Saturday, November 3, 2018

Adams County, Colorado Most of the Day

What a windy day it was.  While high temperatures reached 64 degrees, winds were steady 14-15 mph.  One gust was measured at 29 mph.

I looped my way down with the first stop being Rocky Mountain Arsenal (Adams).  It took several hours to work my way through the hundreds of ducks on Lower Derby Lake.  Unfortunately, none was rare although there were dozens of our common ducks. No shorebirds or uncommon gulls found.

The recently opened trail (from Lower Derby Lake parking area) to the Rod and Gun Club Pond and bird blind cuts the walk down from 4 miles round trip to less than a mile.  The pond was loaded with Buffleheads, Gadwalls, American Coots and Mallards.  Again no uncommon ducks, no shorebirds and no gulls.  A Wilson's Snipe walking the southern shore was the highlight.  No Swamp Sparrows could be conjured up either.

No waterfowl were on the north end of Lake Ladora.  The southern end had many Hooded Mergansers, American Coots and a few Gadwalls.

My next stop was Barr Lake (Adams).  The route appears circuitous; however, it was designed to miss most of our busy Friday traffic.  Try driving north on Tower Road toward Barr Lake, any day of the week it is a nightmare.

On the drive to Barr Lake, I stopped at the Town of Barr.  Best place to pick up a Great-tailed Grackle, a pair was just south of the railroad tracks.  The cattails along the I76 south service road added a Yellow-headed Blackbird to my day list.  These cattails usually provide my first and last Yellow-headed Blackbird sightings each year.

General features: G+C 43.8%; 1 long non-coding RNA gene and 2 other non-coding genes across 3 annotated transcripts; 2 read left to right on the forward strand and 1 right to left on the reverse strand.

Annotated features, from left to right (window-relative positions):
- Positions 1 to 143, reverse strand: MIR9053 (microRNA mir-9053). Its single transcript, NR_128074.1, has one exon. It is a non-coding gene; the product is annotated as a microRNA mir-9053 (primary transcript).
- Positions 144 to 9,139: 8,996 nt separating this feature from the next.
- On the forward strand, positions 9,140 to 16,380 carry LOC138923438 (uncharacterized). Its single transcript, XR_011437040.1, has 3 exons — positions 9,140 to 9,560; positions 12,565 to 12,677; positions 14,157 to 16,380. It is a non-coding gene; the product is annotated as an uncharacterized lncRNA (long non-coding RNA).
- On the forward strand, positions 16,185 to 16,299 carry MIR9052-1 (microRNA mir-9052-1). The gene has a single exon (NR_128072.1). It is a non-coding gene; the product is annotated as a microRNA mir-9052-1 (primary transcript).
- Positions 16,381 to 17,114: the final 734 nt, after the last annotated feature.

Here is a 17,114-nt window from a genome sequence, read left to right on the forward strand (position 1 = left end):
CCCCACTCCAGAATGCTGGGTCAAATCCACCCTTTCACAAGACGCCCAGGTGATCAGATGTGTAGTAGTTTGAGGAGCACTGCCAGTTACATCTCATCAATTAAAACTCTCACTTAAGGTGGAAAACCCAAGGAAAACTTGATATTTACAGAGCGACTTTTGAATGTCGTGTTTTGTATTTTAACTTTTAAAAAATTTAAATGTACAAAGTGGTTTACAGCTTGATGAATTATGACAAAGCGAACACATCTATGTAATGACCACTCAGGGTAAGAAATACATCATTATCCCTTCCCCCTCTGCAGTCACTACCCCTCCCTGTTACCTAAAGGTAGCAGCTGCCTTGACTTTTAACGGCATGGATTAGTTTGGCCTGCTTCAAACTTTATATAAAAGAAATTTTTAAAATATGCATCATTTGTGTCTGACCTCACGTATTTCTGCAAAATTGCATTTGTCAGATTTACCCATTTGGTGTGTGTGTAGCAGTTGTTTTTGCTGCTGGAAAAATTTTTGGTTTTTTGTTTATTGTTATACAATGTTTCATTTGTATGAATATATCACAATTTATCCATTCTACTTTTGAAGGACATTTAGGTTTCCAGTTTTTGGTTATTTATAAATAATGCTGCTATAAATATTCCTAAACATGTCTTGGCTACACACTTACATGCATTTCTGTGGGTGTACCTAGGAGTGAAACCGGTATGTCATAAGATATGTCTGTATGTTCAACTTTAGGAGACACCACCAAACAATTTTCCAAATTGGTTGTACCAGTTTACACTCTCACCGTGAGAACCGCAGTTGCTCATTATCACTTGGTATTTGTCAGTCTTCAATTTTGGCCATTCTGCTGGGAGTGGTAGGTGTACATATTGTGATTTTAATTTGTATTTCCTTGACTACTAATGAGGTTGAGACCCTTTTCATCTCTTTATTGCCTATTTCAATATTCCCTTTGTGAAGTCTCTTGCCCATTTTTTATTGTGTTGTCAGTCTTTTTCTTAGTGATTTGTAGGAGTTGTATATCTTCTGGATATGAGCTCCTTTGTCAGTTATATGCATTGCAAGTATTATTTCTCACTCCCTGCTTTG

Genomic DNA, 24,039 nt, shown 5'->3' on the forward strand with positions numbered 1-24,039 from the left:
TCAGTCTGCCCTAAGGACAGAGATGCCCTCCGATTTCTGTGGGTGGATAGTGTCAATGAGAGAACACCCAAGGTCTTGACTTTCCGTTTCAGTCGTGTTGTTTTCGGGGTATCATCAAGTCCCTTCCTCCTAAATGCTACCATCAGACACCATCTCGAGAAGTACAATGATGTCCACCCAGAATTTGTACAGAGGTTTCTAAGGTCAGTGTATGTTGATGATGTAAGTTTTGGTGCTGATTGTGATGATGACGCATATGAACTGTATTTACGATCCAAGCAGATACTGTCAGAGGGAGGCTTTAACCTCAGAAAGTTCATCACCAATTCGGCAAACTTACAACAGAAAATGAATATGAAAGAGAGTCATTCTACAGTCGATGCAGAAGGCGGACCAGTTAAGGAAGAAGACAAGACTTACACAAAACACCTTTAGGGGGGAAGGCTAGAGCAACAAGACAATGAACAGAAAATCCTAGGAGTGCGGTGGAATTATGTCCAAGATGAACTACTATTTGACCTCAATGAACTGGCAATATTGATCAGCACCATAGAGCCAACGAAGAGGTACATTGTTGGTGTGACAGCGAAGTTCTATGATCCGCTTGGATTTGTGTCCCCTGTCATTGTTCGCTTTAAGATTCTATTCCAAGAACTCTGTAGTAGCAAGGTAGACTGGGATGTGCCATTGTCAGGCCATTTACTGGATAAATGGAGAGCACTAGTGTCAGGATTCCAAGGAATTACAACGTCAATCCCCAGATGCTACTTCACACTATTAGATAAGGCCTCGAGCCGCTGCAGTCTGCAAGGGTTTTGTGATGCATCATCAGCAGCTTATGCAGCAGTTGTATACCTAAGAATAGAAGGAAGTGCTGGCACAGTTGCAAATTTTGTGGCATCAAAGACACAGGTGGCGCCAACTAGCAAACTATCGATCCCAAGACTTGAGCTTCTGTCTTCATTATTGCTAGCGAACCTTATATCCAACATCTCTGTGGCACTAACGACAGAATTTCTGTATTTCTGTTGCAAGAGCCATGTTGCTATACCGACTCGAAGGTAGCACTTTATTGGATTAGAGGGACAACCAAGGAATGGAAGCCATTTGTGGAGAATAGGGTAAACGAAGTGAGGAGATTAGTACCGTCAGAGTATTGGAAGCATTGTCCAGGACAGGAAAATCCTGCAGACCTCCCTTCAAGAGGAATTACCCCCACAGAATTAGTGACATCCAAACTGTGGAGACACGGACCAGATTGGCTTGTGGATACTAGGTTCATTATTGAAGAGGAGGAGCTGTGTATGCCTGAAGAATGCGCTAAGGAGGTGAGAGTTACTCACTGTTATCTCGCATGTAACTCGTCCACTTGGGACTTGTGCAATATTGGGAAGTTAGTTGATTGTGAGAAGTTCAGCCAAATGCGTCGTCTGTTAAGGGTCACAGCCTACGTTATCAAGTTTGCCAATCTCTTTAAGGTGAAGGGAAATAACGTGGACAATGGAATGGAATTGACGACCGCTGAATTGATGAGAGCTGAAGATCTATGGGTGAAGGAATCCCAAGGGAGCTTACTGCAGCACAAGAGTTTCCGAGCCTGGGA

I scoped Barr Lake from the north end of the dam (mile 6.0).  No shorebirds were found.  The Common Loon continued off is the distance near mile 5.0.

No additional uncommon waterfowl was observed from the boat ramp area.  Shoreline is now far off.

My final and best stop was the First Creek Trail.  I walked from 56th avenue (west of Tower Road) to the western end at the Pond outside the border fence.

No sparrows were found on the hike west.  I searched for the Swamp Sparrow found a few days ago at 50-80 yards west of the Adams County trailhead.  Thirty+ Dark-eyed Juncos, two Song Sparrows and four American Tree Sparrows were along the path.

Continuing west, I was checking First Creek where a Harris's Sparrow has spent much of last winter.  Only a couple of Dark-eyed Juncos and a Song Sparrow were found when a Swamp Sparrow popped out of the cattails.

The Swamp Sparrow flew upstream along First Creek at least five times.  Unfortunately, it dove into the cattails when it stopped (so no photos).

Many Red-winged Blackbirds and a couple of Gadwall were around the pond.  Then I turned around.

Back at the trailhead at Buckley Road, I walked slowly along the chain link fence at the southwest corner.  Sparrows would pop out of the grasses and land on the fence to look around.

The count was sixteen White-crowned Sparrows, three Song Sparrows and a White-throated Sparrow.  While trying to photograph the White-throated Sparrow, a Harris's Sparrow also flew up and landed on the fence.

Eventually, most of the "flock" few across Buckley Road to the willows by the brown building at the trailhead.  The White-crowned Sparrows, White-throated Sparrow and Harris's Sparrow were recorded in both Adams & Denver Counties!

I believe photos of all four species of sparrows were captured, will not have time to look through them until Saturday.

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